Rethinking education in media times

There are a lot of things we could argue in this video. Web 2.0 is neither going to solve nor eradicate power structures, hierarchy, modes of production or identity issues. But we need to understand that the web does not have a life of itself we make it alive by our actions and interactions. As it happens in communities, societies and nations participation is not a consistent activity; there are different degrees of integration and negotiation that by nature it creates different conditions over a period of time. Working together creates similarities as well as differences – then the resulting relations reflect the full complexity of doing things together.

Problems of power structures, inequality and so are the results of our practices in the offline world and therefore we should expect them to persist in the web 2.0 world. That said, it does not mean that the online world is a pure reflection of offline practices because the way we engage and negotiate are especially different to each environment and time.

But there is something interesting about the duality of the off and on-line world and is how our habits in both of those realities are affecting they way we perceive and interact in those two separated but closely related worlds. We bring our traditional way of thinking and doing into the web and at the same time we find ways to bring habits we developed in the digital world to our off-line lives. The line between the off and on-line world is becoming very fuzzy, just think of your identity among those two realities and think, who you really are.

The paradigms of online power, hierarchies, production and identity are changing the way we think and therefore the way we develop our thinking. We learn from both worlds offline and online sometimes we learn more from one than the other but both are affecting each of us. Schooling help us understand and internalize what we learn from the web as much as online contexts and communities help us understand our schooling. What I am saying here is that web is fast moving driven partially by larger communities of people and on the contrary schools systems. They tend to be static and driven my small groups of people who have little in common with the students interests and needs. We need to rethink the role and nature of formal education otherwise it will always talk about the theoretical potentials of the web. I would like to formal education and academics need to adopt common practices from the web 2.0 such as sharing and circulation of knowledge.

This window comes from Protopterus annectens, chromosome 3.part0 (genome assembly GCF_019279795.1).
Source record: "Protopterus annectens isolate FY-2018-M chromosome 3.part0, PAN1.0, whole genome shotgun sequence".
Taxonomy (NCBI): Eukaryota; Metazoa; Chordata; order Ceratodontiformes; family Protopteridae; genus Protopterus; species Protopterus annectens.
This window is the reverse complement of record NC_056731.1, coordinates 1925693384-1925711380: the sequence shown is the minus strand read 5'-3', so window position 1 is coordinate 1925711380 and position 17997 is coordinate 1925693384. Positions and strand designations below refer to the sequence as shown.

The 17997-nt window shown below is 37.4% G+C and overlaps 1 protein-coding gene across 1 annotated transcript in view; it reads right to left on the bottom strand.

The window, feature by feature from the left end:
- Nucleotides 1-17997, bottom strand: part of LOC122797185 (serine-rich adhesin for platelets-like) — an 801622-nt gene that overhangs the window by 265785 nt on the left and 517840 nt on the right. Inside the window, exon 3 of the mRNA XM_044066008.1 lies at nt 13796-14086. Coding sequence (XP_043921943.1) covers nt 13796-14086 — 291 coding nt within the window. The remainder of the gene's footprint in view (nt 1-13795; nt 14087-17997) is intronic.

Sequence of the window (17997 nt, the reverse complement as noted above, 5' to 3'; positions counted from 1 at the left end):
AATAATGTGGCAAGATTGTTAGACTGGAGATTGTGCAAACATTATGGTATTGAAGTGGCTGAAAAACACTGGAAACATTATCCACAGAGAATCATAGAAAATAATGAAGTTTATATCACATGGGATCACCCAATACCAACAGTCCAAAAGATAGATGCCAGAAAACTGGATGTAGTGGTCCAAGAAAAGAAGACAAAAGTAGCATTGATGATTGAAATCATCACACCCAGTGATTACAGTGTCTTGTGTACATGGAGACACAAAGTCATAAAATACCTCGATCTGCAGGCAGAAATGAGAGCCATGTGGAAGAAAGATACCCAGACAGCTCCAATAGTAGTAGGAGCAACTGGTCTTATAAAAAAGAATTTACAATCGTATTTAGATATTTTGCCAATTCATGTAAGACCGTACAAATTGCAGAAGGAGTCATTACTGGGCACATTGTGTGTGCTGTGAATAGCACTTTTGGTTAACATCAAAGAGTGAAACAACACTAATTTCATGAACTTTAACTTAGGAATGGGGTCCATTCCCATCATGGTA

It is a strong contraction to read about peer-to-peer learning and the collaborative knowledge processes that take place on the web from books that are not posted online for larger audiences. No wonder why students read more from blog and websites than books. There are millions of sites, they are only a click away, they are free (though not always) and lots of time are shaped and formulated by the people who are interested on it. I am not advising to get rid of books and libraries but they should exist in both environments equally. Otherwise formal education will look at the web as competition when by all means they should complement each others to create healthier and stronger learning spaces.


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